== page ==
Apps & CloudCategory3 min read

Navigating Dora With a Cloud-Smart Strategy

Guy Bartram
Navigating DORA with a cloud-smart strategy

Data has become a significant resource for all organisations. For all its benefits in improving competitiveness, the data economy is now being increasingly protected by regulation. The latest being the Digital Operational Resilience Act (DORA).

DORA addresses the notion of data ownership and control head-on. Alongside other global data privacy strategies, the regulation is creating an environment of regional ‘protectionism’ and concerns over data ownership and privacy.
DORA could become mandatory for sectors classified as highly critical from 2024 onwards, so it’s important to understand the challenges of managing and storing sensitive data, and why they are driving the need for data sovereignty.

How might DORA affect businesses?

Europe is looking to take back control of its own data, with investment by the EU in research and innovation with regulations, policies and standards reaching €1.8 trillion. DORA is particularly important as it extends to financial businesses, at least initially, and will see local auditors introduced to ensure compliance.

DORA and other data privacy laws, like the Data or AI Act, can vary by country and region, and require local experts and multiple clouds, leaving businesses feeling the pinch in resourcing. Our recent research found that more than 70% of businesses believe financial and environmental regulations will become more of a threat, while sources suggest 88% of boards regard cybersecurity as a business risk. Already grappling with macro issues such as economic pressures, businesses are now seeing digital operational resilience and the close control and management of sovereign data rise to the top of the boardroom agenda.

The need for digital sovereignty

Yet the challenges of managing and storing critical data are growing. We found in our research that 64% of EMEA organisations have increased their volume of sensitive data, and 63% have already stored confidential and secret data in the public cloud. What’s more, 95% of businesses cite that managing unstructured data is a problem for their organisation and 42% of business leaders are very or extremely concerned about critical data managed by U.S. cloud providers. It is known that over half of the European cloud market is controlled by US-based providers who are subject to external jurisdictional controls.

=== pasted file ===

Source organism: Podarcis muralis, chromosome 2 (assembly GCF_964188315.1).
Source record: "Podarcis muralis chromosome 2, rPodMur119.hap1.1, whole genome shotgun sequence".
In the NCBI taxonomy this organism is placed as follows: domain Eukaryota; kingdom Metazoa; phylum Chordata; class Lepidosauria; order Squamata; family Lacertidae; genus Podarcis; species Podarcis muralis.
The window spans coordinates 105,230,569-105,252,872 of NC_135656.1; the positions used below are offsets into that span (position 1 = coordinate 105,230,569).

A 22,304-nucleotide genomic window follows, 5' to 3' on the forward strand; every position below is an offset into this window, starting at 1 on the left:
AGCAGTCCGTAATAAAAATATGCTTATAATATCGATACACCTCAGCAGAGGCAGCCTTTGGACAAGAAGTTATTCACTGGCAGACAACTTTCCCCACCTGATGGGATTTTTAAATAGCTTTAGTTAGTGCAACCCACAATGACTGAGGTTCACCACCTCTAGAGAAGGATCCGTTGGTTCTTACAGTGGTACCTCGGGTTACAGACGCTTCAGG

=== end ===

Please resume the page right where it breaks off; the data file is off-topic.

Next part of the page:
Navigating the implementation of DORA and managing high volumes of data is driving the need for data sovereignty. This is where intelligence is bound by the privacy laws and governance structures within a nation, industry sector or organisation. Maintaining a sovereign scope requires businesses to use a cloud endpoint that offers the same sovereign protections as the original location. The issue is that many multinational cloud companies cannot guarantee this.

Complying with DORA with a cloud-smart strategy

Businesses need a cloud smart strategy that ensures flexibility, and allows systems to be moved from one cloud provider to another to ensure continuity. The Data Act seeks to remove legal, financial and technical barriers to enable easier cloud provider switching. Taking this approach means addressing all aspects of a business, including sovereign supply chain (in the case of DORA) and will require audits to check all components meet the same standards of operational resilience. It is unsuitable to have a strategy that involves copying data out of a sovereign zone or that could lead to outages in the absence of a secondary site or instance.

Equally, relying on a single cloud vendor will not achieve true resilience. Instead, a service should leverage multi-cloud and hybrid solutions to efficiently shift workloads and data as needed to avoid downtime and outages.

Building the foundations of Europe in a DORA era

Sovereignty is important because it enables organisations to be innovative with their data and deliver new digital services. Data privacy legislations, like DORA, have the objective of protection but long-term they are designed to deliver returns on society’s investment into big data – and more.

DORA is one of many foundations of a future Sovereign Europe. One where we’re in charge of own data, and our destiny too.